Developers are retiring faster than the programming languages they use!

Every technology has a predictable life cycle, when reaches the end of its modern usability. However, even retired programming languages still exist as a teaching tool for other languages.

To properly evaluate the health and integrity of modern software, you need to examine different qualities of coding languages. Is the language still providing value? Can the language adapt to newer generations?

There are four phases for the programming language’s life cycle: Advantage, choice, cost and replacement. The first phase, advantage, is dedicated to the traditionally low level of competition in the market, so the language “is procured for what it delivers” rather than its replacement.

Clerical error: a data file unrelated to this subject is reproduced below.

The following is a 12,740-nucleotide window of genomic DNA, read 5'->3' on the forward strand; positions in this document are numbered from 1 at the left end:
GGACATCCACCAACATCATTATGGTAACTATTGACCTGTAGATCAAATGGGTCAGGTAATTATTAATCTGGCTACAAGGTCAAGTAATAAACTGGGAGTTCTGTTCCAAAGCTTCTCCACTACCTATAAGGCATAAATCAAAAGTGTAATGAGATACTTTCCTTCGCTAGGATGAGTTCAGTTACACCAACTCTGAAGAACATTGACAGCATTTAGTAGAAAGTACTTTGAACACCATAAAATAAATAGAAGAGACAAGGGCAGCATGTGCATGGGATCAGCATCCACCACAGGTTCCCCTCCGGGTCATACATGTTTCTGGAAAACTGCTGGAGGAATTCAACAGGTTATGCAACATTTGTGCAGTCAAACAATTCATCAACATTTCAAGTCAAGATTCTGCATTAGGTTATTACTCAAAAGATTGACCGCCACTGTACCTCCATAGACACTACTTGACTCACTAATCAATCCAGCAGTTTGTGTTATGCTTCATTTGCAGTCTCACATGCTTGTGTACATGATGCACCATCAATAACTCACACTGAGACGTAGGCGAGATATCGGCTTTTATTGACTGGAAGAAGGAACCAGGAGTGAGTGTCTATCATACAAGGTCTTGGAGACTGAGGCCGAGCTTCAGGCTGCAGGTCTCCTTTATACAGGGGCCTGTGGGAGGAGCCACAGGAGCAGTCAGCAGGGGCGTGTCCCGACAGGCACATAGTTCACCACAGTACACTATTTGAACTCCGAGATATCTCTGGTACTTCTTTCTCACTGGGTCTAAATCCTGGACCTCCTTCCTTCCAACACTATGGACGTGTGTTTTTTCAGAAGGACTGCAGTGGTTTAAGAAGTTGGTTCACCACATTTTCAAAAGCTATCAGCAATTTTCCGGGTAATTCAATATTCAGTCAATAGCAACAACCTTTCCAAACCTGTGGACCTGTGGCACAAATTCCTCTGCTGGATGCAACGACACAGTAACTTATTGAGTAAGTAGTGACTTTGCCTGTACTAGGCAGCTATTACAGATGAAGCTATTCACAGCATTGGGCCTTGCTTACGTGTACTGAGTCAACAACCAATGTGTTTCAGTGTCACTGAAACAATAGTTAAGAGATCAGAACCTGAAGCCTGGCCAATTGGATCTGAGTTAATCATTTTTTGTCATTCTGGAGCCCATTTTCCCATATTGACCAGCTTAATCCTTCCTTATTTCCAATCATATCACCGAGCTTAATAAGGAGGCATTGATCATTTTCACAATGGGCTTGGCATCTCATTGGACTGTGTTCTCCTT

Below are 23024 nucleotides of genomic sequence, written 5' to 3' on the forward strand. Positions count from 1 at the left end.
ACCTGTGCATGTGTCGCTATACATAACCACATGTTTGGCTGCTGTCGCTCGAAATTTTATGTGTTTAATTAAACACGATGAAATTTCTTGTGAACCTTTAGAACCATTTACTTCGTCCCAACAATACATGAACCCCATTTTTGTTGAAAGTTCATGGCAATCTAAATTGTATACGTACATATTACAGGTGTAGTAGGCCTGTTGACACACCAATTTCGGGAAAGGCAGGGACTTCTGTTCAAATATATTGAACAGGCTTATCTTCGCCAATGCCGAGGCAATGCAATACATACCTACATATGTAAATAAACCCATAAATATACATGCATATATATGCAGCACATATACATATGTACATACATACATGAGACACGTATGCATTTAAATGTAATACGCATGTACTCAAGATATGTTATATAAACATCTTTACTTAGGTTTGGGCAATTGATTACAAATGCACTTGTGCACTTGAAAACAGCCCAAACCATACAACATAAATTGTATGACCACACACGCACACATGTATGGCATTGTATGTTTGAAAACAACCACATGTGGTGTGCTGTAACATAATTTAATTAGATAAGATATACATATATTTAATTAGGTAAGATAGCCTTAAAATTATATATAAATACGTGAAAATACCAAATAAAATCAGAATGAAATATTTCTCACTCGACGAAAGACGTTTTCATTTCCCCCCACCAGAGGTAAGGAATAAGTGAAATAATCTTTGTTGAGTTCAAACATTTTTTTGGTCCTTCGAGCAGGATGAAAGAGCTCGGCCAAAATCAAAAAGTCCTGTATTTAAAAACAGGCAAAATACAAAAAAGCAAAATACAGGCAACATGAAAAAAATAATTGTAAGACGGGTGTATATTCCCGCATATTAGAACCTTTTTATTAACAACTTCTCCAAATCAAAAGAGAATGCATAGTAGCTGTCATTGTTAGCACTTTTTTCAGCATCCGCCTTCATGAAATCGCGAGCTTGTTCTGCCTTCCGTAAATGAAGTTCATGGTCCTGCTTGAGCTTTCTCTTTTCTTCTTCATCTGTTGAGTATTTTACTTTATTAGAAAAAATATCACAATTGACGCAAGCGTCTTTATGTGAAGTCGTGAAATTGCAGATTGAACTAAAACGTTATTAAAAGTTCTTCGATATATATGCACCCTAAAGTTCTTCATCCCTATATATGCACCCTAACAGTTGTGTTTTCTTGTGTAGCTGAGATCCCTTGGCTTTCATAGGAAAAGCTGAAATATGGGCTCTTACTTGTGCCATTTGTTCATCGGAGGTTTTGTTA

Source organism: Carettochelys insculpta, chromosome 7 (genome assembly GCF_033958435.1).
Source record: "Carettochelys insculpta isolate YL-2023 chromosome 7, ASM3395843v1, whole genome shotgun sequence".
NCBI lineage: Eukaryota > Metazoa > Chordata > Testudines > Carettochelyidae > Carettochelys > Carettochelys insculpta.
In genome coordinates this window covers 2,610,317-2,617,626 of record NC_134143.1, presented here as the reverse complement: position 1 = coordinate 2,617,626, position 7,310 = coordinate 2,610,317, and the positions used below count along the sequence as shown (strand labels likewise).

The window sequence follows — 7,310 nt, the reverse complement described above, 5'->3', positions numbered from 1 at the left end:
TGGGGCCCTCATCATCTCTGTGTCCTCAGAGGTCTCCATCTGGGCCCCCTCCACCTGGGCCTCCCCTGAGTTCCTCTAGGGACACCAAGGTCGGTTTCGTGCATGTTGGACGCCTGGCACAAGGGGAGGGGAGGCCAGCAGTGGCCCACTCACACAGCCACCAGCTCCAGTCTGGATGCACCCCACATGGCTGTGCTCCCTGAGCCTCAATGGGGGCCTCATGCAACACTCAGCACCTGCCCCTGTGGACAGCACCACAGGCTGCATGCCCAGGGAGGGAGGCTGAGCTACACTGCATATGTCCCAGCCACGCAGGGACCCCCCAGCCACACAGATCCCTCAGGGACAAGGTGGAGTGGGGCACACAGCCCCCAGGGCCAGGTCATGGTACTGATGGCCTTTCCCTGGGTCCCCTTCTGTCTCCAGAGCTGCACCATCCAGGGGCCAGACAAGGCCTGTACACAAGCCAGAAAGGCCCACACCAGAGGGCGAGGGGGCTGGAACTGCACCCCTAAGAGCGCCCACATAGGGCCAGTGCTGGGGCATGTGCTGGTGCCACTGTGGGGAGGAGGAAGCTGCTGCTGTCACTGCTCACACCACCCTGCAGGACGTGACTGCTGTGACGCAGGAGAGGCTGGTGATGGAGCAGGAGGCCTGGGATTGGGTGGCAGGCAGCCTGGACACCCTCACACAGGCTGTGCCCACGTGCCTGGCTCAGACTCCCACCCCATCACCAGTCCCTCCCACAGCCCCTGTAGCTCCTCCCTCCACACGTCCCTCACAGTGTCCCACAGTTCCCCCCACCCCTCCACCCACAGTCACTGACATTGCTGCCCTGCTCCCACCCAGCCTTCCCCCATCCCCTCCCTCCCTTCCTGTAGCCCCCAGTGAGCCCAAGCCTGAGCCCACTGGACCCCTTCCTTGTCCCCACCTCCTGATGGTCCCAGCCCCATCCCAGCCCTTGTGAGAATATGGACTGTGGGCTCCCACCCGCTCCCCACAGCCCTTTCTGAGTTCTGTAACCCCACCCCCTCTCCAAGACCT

The next two phases are defined by their level of commoditization and the cost of the language. By the replacement phase, a language has graduated to a “legacy” status.

When the time has run out on a language’s usability, coders leap to adapt to the industry’s next viable option. Some developers may show a resistance to a new language, particularly when younger generations are readily equipped to more or less replace their aging counterparts.

A developer’s foundational skills vary depending on their means of education. If a student pursues a formal, academic route, it is common to see a foundation in .NET languages like Visual Basic .NET. In some universities and Institutions, students are taught more dynamic languages, including Java.

**Tip: you need to find a mechanism to continuously learning new technologies that may not be in use at your current day job or working in companies that use a wide mix of technologies to overcome this.